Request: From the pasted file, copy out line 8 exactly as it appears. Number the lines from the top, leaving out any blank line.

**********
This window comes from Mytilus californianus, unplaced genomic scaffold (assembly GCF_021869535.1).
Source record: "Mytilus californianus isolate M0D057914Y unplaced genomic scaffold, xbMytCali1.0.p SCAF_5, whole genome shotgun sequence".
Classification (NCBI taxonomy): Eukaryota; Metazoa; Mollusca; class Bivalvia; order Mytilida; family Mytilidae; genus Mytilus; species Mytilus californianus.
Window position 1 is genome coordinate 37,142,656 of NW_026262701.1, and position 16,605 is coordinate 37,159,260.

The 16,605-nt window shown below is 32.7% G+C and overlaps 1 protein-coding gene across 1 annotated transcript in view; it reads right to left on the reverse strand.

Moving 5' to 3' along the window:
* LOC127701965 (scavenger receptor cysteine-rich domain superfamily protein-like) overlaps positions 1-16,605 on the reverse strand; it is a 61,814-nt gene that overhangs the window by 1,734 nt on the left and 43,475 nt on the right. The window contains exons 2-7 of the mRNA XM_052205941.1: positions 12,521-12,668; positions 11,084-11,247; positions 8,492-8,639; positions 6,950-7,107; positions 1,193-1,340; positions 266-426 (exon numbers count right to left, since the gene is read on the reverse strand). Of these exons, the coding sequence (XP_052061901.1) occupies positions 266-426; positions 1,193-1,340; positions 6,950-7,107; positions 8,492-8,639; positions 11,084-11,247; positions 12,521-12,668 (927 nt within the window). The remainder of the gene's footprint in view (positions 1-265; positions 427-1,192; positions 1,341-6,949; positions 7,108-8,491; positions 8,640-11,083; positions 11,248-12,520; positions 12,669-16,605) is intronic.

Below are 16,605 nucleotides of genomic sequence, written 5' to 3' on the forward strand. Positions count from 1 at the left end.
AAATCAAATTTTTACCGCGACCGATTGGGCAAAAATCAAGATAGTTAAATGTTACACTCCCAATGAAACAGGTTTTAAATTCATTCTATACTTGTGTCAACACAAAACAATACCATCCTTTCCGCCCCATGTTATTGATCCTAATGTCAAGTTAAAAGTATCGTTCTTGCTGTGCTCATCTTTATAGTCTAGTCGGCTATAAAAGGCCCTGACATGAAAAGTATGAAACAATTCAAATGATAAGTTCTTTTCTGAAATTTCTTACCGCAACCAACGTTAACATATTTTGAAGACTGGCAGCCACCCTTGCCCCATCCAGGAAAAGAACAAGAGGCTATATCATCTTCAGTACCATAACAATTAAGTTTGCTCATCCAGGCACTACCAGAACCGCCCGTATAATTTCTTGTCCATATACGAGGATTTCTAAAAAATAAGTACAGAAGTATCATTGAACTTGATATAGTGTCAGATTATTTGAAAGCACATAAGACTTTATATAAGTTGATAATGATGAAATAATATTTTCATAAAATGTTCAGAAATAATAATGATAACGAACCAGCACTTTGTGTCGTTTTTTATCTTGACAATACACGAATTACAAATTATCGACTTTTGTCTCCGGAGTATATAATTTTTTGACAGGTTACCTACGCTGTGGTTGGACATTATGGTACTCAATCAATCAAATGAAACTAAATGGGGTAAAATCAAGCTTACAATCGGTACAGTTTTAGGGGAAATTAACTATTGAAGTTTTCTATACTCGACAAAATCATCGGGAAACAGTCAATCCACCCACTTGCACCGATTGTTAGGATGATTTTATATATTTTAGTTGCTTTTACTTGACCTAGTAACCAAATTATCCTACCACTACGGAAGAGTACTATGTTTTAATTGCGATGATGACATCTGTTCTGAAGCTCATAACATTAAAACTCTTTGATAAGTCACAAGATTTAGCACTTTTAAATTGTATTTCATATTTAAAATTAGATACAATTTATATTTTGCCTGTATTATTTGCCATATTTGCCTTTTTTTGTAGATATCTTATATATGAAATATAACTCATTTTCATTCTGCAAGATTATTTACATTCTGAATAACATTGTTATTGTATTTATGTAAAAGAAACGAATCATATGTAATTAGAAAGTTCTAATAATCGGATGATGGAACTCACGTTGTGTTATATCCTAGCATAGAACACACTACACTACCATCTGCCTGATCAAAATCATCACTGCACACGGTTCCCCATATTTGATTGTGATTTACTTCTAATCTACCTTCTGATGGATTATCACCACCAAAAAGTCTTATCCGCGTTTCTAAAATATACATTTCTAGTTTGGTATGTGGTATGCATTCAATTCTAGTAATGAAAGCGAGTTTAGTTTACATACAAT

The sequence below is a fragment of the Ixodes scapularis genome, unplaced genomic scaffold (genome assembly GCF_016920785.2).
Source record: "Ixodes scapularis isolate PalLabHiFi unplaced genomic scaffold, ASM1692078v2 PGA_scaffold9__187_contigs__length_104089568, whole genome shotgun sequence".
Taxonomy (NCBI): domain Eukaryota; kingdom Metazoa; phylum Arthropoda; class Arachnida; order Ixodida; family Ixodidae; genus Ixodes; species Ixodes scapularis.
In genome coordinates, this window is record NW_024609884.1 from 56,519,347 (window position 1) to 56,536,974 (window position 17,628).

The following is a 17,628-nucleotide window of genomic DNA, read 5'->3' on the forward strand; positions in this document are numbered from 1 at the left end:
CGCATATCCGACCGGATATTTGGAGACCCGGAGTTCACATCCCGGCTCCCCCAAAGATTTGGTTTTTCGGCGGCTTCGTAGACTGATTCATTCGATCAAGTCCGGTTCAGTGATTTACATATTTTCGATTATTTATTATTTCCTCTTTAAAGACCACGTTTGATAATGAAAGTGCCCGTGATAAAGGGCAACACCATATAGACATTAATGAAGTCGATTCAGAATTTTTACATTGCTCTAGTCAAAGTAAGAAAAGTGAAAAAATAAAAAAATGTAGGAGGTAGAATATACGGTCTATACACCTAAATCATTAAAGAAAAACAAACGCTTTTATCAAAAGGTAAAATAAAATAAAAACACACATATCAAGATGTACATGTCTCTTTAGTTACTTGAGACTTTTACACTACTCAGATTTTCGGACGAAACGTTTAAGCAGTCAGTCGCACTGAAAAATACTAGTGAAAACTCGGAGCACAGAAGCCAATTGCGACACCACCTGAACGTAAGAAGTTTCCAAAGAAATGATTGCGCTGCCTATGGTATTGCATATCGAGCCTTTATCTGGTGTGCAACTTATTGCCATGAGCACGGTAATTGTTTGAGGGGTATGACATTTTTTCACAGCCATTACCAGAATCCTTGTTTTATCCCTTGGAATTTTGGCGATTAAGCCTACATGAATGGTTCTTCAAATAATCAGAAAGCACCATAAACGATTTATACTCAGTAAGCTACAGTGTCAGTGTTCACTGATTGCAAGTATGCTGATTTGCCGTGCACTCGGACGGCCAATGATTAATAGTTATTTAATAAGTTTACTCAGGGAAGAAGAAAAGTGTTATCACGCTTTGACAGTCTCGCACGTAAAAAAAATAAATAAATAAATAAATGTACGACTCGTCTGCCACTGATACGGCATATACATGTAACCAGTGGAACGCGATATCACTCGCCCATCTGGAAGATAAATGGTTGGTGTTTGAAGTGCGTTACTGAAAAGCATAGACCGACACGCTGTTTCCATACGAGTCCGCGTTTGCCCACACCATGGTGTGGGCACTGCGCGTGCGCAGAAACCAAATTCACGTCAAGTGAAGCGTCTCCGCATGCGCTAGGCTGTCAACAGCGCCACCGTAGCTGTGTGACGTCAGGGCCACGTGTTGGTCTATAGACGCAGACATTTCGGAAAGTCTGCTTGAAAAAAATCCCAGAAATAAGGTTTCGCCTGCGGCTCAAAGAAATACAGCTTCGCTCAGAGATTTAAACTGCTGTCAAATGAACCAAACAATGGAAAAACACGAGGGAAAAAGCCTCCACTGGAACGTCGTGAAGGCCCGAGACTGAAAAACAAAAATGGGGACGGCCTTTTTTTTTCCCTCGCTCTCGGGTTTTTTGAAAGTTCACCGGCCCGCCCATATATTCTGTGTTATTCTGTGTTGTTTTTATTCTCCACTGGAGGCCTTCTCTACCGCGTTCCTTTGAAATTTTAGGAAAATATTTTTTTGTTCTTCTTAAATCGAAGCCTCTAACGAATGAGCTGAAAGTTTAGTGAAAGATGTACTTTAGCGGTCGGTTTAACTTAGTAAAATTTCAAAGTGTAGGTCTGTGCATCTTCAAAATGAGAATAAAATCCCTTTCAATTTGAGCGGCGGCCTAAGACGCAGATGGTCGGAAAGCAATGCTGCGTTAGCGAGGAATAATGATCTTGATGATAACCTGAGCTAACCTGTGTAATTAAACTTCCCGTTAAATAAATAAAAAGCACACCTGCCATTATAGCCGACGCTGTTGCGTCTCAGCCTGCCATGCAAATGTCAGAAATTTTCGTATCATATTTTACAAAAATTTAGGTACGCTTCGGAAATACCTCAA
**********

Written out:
Below are 16,605 nucleotides of genomic sequence, written 5' to 3' on the forward strand. Positions count from 1 at the left end.